A. Or financial stability to whereby the company would be responsible."
No motion either to strike the above testimony or limit it to the specific purpose intended was ever made. Failure to do so leaves the quoted declarations in evidence for all purposes. Had such steps been taken, its admissibility might be questionable. (Cf. Lande v. Southern Calif. Freight Lines, 85 [223 Cal. App. 2d 165] Cal.App.2d 416, 422 [193 P.2d 144].)  But, as stated in Firlotte v. Jessee, 76 Cal. App. 2d 207, 211 [172 P.2d 710], quoting from Wigmore on Evidence, " 'While, ordinarily, evidence that a certain contract was made with A, is not admissible to show that a similar contract was made with B, it has repeatedly been held that such evidence may, in the discretion of the court, be allowed, where the circumstances indicate a strong probability that the course followed in one instance would be followed in others.' " [8c] The agreement at bar not being free from ambiguity, the trial court could (and presumably did) apply the above rule to the above circumstances. Its interpretation is by no means unreasonable in the light of the record and hence is not subject to appellate interference. Since the fund is properly construable as a security for deposit and since we have already determined that the lease was terminated and a legal surrender of the premises effected, the following statement of the law is controlling: " 'The lease contract being terminated, the lessee has a right to the fund, less any amount that may be due and unpaid on account of rental. A right to have the deposited sum returned to him, accrues in the event of a surrender of the premises and acceptance by the lessor.' " (Ace Realty Co. v. Friedman, 106 Cal. App. 2d 805, 813 [236 P.2d 174].)
[13a] The lease contained a provision (and the complaint so alleged) that plaintiffs upon termination of the lease would be entitled to recover from the lessee the excess, if any, of the amount of rent and charges reserved in the lease for the balance of the term over the then reasonable rental value of the premises for the same period (Civ. Code, § 3308). Plaintiffs, upon the trial, invoked this additional remedy despite the fact that their exercise of such right might well have excluded recourse "to any other remedy for rental or charges. ..." (§ 3308, supra). [14a] Be that as it may, the trial court found that the reasonable rental value of the subject premises on January 15, 1961, and at all times subsequent thereto was $1,000 per month plus taxes, and plaintiffs now attack the sufficiency of the evidence to support such finding. [13b] Plaintiffs, of course, could recover under section 3308 only if the reasonable rental value in question was less than the rental of $1,000 plus taxes specified in the lease. [14b] There was evidence that following the termination plaintiffs endeavored to lease the property to Fiberglass Industries for $1,000 per month. Again, in April of [223 Cal. App. 2d 166] 1961 the premises were listed for lease with a real estate broker at a rental of $1,300 per month.  It is settled, needless to say, that a property owner is competent to testify as to the value of his own property. (Burns v. Osborne-Fitzpatrick Finance Co., 101 Cal. App. 680, 682 [282 P. 419]. [14c] The weight of the above testimony, and that of contrary evidence produced by plaintiffs, was for the trial court. Clearly, therefore, this last contention of plaintiffs cannot be sustained.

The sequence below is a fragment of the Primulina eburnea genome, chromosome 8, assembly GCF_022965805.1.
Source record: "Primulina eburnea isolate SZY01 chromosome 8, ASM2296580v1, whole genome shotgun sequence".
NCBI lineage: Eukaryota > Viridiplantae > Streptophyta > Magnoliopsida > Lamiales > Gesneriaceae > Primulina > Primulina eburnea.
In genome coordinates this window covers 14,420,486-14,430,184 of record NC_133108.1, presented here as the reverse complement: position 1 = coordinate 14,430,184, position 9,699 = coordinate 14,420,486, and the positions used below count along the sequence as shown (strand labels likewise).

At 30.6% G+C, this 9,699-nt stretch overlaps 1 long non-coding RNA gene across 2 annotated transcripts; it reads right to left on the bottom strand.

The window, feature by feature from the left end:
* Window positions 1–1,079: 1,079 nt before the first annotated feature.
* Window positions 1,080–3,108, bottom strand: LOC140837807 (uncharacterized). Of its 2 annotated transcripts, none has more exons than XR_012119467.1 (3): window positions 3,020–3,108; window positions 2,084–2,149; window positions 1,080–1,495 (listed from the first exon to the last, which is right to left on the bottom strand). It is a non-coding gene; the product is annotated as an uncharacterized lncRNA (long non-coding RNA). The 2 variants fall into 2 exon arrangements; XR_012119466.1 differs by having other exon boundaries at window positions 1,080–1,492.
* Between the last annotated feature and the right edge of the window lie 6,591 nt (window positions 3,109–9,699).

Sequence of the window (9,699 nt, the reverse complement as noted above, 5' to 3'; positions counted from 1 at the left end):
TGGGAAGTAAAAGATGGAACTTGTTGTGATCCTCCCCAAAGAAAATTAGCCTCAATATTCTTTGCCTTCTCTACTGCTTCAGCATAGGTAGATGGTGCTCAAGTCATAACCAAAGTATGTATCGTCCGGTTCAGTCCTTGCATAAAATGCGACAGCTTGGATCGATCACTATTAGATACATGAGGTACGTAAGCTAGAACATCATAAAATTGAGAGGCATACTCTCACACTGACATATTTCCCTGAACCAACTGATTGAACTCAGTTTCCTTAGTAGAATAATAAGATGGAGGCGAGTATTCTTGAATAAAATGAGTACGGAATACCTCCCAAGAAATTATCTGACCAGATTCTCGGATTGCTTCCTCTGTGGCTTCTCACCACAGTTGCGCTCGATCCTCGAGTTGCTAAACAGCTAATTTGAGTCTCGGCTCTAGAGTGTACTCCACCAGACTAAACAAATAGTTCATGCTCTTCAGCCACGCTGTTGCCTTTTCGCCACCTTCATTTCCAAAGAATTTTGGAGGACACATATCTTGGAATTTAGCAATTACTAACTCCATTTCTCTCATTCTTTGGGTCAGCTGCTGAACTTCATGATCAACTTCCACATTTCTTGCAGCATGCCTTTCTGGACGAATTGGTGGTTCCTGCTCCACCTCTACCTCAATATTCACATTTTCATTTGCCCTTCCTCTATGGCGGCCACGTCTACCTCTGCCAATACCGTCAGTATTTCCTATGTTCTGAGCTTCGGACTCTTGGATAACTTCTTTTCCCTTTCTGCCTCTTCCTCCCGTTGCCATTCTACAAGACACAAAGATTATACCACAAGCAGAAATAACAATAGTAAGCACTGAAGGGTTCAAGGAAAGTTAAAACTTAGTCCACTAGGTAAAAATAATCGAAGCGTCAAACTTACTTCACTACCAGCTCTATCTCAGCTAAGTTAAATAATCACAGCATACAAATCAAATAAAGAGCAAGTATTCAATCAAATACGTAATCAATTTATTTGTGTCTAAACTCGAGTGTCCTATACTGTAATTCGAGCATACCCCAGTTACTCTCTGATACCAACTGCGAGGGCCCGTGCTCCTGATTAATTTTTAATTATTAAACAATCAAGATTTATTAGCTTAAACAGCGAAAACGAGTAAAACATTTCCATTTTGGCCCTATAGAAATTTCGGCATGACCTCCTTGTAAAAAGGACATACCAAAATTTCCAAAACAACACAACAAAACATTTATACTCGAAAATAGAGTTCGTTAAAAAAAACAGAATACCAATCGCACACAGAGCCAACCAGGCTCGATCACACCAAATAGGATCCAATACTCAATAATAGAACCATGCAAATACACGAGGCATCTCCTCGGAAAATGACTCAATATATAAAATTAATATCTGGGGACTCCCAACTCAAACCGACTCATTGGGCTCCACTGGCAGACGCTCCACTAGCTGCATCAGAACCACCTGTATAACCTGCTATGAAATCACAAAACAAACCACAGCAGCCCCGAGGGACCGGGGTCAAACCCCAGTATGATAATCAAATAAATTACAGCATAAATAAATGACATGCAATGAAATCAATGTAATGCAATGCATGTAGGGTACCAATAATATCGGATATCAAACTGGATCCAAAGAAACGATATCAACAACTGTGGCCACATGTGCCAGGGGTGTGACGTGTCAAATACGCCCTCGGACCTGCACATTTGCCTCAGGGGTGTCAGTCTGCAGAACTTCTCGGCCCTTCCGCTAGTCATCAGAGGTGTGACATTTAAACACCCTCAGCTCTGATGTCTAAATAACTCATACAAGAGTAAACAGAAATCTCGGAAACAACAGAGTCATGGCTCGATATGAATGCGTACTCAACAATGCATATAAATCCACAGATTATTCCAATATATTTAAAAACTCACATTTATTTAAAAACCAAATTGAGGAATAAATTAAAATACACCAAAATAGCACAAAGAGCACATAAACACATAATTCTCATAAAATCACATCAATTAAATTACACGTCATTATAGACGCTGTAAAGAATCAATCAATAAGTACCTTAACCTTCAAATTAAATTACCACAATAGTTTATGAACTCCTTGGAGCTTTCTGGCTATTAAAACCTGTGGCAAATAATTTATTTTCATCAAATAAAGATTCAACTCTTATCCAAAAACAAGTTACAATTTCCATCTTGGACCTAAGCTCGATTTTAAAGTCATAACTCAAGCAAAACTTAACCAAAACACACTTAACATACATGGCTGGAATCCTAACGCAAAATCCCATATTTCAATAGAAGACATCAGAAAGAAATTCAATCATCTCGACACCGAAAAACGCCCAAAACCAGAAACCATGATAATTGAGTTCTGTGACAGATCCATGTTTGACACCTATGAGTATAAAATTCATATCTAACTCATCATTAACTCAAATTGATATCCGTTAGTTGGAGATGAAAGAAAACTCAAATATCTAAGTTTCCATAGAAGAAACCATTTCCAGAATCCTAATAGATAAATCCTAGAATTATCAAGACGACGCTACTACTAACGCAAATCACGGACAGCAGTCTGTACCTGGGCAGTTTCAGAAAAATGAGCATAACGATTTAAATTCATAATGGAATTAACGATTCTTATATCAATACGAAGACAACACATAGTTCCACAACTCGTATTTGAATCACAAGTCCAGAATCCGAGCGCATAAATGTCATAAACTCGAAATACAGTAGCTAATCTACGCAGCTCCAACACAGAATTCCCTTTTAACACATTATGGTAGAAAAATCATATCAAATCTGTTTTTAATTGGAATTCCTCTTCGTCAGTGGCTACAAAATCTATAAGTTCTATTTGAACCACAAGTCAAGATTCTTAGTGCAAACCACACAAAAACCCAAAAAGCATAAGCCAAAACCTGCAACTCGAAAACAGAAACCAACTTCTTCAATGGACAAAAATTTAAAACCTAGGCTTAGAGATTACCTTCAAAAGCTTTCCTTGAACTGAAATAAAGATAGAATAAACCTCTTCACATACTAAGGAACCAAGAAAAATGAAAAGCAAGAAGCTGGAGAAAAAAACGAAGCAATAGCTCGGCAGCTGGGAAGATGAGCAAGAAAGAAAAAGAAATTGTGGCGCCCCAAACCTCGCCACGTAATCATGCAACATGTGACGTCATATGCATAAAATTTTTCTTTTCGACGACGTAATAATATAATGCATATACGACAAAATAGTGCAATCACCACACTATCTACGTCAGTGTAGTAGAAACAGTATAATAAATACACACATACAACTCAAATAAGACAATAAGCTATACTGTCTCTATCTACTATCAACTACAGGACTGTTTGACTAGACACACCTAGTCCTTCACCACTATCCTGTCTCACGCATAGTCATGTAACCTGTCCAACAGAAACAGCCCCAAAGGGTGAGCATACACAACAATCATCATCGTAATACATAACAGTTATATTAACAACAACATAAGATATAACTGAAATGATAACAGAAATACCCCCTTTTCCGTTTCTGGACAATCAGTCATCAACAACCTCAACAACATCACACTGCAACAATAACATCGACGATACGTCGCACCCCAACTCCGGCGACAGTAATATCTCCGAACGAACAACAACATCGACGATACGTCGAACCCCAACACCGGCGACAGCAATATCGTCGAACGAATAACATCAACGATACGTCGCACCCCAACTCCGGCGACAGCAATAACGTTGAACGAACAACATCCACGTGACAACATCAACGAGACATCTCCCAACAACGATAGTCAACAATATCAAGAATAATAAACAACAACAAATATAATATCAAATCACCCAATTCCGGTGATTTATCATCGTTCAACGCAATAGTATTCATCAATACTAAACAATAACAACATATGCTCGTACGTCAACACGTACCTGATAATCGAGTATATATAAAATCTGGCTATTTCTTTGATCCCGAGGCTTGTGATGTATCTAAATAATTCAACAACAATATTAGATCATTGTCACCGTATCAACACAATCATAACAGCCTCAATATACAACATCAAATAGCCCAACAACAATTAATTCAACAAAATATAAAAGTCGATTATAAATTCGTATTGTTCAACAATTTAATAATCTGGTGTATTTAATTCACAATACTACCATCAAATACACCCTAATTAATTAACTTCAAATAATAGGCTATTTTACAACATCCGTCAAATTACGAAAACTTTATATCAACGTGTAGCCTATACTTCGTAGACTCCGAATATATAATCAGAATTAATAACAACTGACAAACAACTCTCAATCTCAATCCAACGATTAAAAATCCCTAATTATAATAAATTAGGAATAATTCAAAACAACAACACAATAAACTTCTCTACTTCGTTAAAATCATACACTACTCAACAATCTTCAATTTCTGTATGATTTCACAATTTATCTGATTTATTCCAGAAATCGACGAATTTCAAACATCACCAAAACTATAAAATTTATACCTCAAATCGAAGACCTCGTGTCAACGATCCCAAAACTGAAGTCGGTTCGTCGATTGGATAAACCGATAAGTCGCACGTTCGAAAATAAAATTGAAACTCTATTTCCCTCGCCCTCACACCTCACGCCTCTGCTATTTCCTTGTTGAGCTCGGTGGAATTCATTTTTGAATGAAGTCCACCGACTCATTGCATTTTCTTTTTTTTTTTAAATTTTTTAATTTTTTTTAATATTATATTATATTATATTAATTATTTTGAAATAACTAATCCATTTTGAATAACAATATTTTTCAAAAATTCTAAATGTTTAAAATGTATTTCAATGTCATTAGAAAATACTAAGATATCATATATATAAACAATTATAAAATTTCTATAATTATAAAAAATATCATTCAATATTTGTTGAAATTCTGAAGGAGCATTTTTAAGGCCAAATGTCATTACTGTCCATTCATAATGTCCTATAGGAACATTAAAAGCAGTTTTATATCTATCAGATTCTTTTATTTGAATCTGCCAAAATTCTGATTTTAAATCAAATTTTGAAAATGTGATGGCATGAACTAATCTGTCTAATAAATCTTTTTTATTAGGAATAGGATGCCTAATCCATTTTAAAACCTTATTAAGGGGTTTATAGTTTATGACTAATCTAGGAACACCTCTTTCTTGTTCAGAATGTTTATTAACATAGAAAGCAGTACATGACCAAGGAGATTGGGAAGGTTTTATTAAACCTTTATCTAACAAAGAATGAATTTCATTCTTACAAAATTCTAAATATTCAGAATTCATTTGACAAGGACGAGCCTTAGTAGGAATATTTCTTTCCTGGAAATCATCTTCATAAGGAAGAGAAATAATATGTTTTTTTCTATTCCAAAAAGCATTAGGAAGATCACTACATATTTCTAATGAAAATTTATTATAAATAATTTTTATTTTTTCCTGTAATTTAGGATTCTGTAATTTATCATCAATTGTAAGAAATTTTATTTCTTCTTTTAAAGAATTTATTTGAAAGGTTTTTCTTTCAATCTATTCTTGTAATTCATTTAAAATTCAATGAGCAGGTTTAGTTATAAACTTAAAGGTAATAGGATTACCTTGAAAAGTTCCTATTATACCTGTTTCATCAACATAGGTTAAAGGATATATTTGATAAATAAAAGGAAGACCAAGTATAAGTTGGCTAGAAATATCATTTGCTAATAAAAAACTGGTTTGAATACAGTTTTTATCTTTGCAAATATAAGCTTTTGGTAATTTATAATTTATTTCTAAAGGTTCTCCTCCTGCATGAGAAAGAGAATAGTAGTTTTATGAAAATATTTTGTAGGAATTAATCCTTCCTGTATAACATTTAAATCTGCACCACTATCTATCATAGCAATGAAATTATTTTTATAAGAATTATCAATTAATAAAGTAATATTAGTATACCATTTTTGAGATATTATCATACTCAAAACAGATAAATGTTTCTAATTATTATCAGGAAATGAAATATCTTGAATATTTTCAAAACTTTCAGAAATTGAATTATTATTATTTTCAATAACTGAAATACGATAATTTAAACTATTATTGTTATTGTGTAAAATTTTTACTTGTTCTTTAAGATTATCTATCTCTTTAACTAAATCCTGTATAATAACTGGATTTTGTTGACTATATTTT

The judgment is affirmed.
Wood, P. J., and Fourt, J., concurred.
FN 1. The notice in question, prepared and signed by an attorney for plaintiffs, recites that the lessors "have elected to terminate said Lease as of January 15, 1961." Paragraph V of the complaint, after reference to the above notice, alleges that plaintiffs "elected to terminate said lease." Paragraph VI of the same pleading reads: "That at the time of the termination of the tenancy and lease of the lessees, [sic] and at the time the lessee vacated the premises, such premises were not otherwise able to be rented. ..."